Google can come in handy when trying to source a rule mentioned in your answer.
Unfortunately, Google isn't perfect, and some people don't bother to check whether they're using the latest version.
FIFA / IFAB
The old FIFA slideshows (this one is from 2004) uses easy-to-read bullet points, but the information is about 10 years old and lacks specifics.
FIFA also used a massive booklet (until 2015/2016) which documented every single point FIFA wanted to cover. Searching for specifics was a painful chore, but you got the right information.
As of June 1, 2016, new IFAB Laws of the Game have been released. It's now arranged in a neat, modern website which allows you to access the specific law you're looking for within a few clicks.
Need a diagram? Download the PDF of the law.
Not sure what you're looking for? There's a search bar now.
As of the 2015 version of MLB's Official Rules, many rule numbers have been revised from previously published versions.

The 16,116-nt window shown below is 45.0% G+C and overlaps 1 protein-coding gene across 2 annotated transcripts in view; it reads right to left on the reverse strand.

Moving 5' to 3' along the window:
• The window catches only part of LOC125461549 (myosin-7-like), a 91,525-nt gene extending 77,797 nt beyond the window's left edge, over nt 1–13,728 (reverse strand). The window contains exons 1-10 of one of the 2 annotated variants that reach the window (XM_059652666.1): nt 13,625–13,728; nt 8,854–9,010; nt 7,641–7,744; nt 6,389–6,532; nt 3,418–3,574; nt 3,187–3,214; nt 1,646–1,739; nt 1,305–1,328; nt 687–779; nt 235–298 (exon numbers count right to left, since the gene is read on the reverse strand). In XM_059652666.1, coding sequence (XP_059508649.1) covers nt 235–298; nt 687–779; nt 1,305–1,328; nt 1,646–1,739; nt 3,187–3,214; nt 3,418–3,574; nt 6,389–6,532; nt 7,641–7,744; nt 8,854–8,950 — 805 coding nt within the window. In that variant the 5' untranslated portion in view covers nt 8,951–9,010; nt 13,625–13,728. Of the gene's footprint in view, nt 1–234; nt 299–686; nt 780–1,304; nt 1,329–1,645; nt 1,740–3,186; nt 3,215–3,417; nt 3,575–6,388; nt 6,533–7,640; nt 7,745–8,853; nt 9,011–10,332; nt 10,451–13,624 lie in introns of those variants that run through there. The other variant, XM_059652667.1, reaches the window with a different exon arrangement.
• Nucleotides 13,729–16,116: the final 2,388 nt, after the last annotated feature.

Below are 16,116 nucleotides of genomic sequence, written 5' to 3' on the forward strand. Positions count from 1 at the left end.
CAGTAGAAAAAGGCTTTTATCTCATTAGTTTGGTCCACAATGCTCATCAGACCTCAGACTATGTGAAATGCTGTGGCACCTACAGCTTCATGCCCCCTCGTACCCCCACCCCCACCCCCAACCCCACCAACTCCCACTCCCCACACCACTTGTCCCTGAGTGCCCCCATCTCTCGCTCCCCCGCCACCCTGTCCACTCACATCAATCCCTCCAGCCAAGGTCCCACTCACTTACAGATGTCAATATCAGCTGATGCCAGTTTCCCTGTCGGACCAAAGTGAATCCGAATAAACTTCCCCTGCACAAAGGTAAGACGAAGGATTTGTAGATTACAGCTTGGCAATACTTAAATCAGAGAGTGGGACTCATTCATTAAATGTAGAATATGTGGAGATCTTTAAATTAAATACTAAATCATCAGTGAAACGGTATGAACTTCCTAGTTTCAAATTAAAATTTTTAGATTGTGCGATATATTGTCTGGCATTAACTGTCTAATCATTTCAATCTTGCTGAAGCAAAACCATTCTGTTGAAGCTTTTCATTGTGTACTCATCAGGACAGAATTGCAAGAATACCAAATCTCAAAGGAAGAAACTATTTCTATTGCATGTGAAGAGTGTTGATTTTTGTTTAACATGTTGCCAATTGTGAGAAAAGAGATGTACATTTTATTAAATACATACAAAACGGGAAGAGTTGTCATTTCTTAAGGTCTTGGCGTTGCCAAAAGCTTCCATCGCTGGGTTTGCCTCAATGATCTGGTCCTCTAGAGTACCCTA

The latest version of MLB's Official Rules can be found here.
The IAAF's competition rules govern athletics ("track and field" in the USA, "light athletics" in some other languages) from 1 November 2015 through 2017. Notably, many protests, disqualifications, etc. in major competitions will not detail the infraction but only cite the rule number applied, e.g. "DQ Rule 163.3(a)" would indicate that an athlete was disqualified for stepping out of their lane during the race, and "DQ Rule 162.6" would indicate a false start.
Please use the new resource for information's sake and for your own. Thanks :)